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East Coast scrap prices lift on new Turkey sale

Keywords: Tags  steel scrap, ferrous scrap, scrap exports, AMM Index, AMM East Coast Ferrous Scrap Export Index, AMM Index, AMM West Coast Ferrous Scrap Export Index, heavy melt shredded

NEW YORK — A bulk ferrous scrap export sale from the East Coast to Turkey late last week supported previous speculation that prices could strengthen slightly.

A flurry of cargo sales from Europe to Turkey at improving prices early last week had lifted U.S. hopes that three months of declining prices might end (, June 13).

On June 14, one exporter sold 30,000 tonnes of No. 1 and No. 2 heavy melt (90:10) and shredded scrap at an average price of $349 per tonne c.i.f. Turkey. The price is an improvement of about $2 per tonne over pre-freight prices of HMS 1&2 (80:20) for similar vessel sizes, AMM understands.

The cargo reportedly will comprise of 18,000 tonnes of HMS 1&2 (90:10) and 12,000 tonnes of shred, with a freight cost higher than current freight rates for vessels of 40,000 tonnes or more.

Market participants are uncertain if the sale represents a strengthening market or one that has "bottomed," with the next 40,000-tonne-or-more sale expected to help better gauge the market trend.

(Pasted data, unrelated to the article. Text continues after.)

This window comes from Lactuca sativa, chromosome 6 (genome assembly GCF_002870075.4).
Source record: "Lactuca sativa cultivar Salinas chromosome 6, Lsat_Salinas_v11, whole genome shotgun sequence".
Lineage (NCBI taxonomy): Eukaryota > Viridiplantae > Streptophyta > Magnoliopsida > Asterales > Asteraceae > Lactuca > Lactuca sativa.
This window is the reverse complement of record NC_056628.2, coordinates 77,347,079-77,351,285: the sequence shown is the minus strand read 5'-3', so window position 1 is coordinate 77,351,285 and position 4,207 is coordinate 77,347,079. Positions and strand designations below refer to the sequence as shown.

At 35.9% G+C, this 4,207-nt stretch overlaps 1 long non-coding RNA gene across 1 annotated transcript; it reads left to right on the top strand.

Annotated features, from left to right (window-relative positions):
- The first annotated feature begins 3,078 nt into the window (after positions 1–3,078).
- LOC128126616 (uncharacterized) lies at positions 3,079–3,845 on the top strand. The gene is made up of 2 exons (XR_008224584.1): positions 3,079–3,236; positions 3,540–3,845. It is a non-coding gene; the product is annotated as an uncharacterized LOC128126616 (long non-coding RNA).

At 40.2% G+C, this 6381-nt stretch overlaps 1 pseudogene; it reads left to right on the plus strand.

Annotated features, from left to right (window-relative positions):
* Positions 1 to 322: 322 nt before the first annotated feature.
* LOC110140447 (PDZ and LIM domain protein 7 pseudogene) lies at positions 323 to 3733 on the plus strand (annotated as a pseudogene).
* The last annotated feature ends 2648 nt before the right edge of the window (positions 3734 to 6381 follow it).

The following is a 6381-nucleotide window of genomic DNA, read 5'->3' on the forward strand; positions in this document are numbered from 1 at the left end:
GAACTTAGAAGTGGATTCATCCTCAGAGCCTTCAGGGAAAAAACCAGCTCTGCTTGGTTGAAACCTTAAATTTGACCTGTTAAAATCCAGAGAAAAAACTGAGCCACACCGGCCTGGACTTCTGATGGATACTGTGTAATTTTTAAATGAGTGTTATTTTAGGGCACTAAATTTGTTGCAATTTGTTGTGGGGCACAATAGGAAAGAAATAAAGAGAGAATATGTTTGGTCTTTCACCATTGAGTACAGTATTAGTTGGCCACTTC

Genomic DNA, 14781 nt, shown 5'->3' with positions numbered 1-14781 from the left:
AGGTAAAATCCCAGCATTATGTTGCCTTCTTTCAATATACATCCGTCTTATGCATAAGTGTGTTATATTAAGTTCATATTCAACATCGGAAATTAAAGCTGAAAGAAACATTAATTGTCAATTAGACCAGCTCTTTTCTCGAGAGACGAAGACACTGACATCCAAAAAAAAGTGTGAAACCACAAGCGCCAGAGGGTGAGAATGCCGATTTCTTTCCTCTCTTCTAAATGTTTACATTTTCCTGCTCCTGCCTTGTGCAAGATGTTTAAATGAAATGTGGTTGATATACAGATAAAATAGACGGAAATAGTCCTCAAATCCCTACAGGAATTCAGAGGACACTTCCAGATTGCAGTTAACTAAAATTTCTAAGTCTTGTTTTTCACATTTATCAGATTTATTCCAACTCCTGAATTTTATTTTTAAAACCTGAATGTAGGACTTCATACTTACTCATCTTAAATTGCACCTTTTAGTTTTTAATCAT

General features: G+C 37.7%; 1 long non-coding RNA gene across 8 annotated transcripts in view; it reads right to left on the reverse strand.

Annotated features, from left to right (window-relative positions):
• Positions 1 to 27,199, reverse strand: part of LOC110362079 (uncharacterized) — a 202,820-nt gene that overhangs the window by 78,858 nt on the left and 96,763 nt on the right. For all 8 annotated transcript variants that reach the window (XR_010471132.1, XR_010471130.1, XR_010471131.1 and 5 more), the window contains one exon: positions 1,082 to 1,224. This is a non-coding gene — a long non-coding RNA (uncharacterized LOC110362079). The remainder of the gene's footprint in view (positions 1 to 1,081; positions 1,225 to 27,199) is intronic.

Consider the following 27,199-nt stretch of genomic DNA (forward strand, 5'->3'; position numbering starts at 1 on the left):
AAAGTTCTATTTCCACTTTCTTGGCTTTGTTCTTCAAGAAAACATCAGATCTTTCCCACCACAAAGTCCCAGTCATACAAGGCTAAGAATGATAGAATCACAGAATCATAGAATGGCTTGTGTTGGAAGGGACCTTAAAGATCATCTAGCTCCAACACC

The lone East Coast sale sent AMM’s weekly East Coast Ferrous Scrap Export Index a touch above previous levels Monday to $315.75 per tonne f.o.b. New York, up 0.6 percent from $313.84 a week earlier.

On the West Coast, U.S. offers have ranged between $360 and $365 per tonne for HMS 1&2 (80:20) delivered to different Asian countries, while bids from South Korean mills were said to be at around $350 per tonne c.i.f. South Korea.

Asian consumers have been relatively quiet, with bid and offer ranges pointing to slightly negative sentiment, market participants said.

"Much of Southeast Asia is preparing for electrical cutbacks on top of an already-weak market," one source said. "I personally don’t believe many of the analysts who imply that recovery is around the corner. I don’t see it at all. There needs to be substantial demand for new steel, and it’s just not there."

A second source said that a current bid-offer range of $350 to $360 per tonne c.i.f. South Korea indicates that the East Asian market is poised to slip further, with Korean steelmakers expected to cut output in July and August. Korean mills are unlikely to secure U.S. scrap at $350 per tonne, the source said.

The current bid-offer levels pushed AMM’s West Coast Ferrous Scrap Export Index to $328.50 per tonne f.o.b. Los Angeles, down 0.7 percent from $330.71 previously.

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